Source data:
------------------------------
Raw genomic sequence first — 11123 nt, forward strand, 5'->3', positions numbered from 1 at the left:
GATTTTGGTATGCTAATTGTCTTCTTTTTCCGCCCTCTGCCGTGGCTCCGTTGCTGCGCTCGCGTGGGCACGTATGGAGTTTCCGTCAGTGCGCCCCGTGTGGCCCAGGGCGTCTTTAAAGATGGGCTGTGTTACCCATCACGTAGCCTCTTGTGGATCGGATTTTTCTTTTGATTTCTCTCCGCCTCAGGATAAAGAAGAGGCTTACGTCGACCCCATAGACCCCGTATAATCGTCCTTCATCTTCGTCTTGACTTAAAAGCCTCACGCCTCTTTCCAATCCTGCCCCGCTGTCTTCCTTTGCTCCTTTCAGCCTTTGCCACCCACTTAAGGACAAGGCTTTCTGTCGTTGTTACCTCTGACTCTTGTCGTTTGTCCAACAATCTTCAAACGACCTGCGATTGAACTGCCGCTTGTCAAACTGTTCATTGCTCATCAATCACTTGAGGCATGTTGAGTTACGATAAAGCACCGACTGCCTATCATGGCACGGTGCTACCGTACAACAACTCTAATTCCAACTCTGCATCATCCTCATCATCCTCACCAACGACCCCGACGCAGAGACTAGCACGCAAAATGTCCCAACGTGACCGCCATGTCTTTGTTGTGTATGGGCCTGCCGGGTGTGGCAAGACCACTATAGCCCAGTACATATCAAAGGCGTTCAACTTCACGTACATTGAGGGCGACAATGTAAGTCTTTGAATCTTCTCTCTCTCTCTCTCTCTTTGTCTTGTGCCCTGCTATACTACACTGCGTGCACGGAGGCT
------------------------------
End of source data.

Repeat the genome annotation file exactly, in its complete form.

Raw genomic sequence first — 11123 nt, forward strand, 5'->3', positions numbered from 1 at the left:
GATTTTGGTATGCTAATTGTCTTCTTTTTCCGCCCTCTGCCGTGGCTCCGTTGCTGCGCTCGCGTGGGCACGTATGGAGTTTCCGTCAGTGCGCCCCGTGTGGCCCAGGGCGTCTTTAAAGATGGGCTGTGTTACCCATCACGTAGCCTCTTGTGGATCGGATTTTTCTTTTGATTTCTCTCCGCCTCAGGATAAAGAAGAGGCTTACGTCGACCCCATAGACCCCGTATAATCGTCCTTCATCTTCGTCTTGACTTAAAAGCCTCACGCCTCTTTCCAATCCTGCCCCGCTGTCTTCCTTTGCTCCTTTCAGCCTTTGCCACCCACTTAAGGACAAGGCTTTCTGTCGTTGTTACCTCTGACTCTTGTCGTTTGTCCAACAATCTTCAAACGACCTGCGATTGAACTGCCGCTTGTCAAACTGTTCATTGCTCATCAATCACTTGAGGCATGTTGAGTTACGATAAAGCACCGACTGCCTATCATGGCACGGTGCTACCGTACAACAACTCTAATTCCAACTCTGCATCATCCTCATCATCCTCACCAACGACCCCGACGCAGAGACTAGCACGCAAAATGTCCCAACGTGACCGCCATGTCTTTGTTGTGTATGGGCCTGCCGGGTGTGGCAAGACCACTATAGCCCAGTACATATCAAAGGCGTTCAACTTCACGTACATTGAGGGCGACAATGTAAGTCTTTGAATCTTCTCTCTCTCTCTCTCTCTTTGTCTTGTGCCCTGCTATACTACACTGCGTGCACGGAGGCT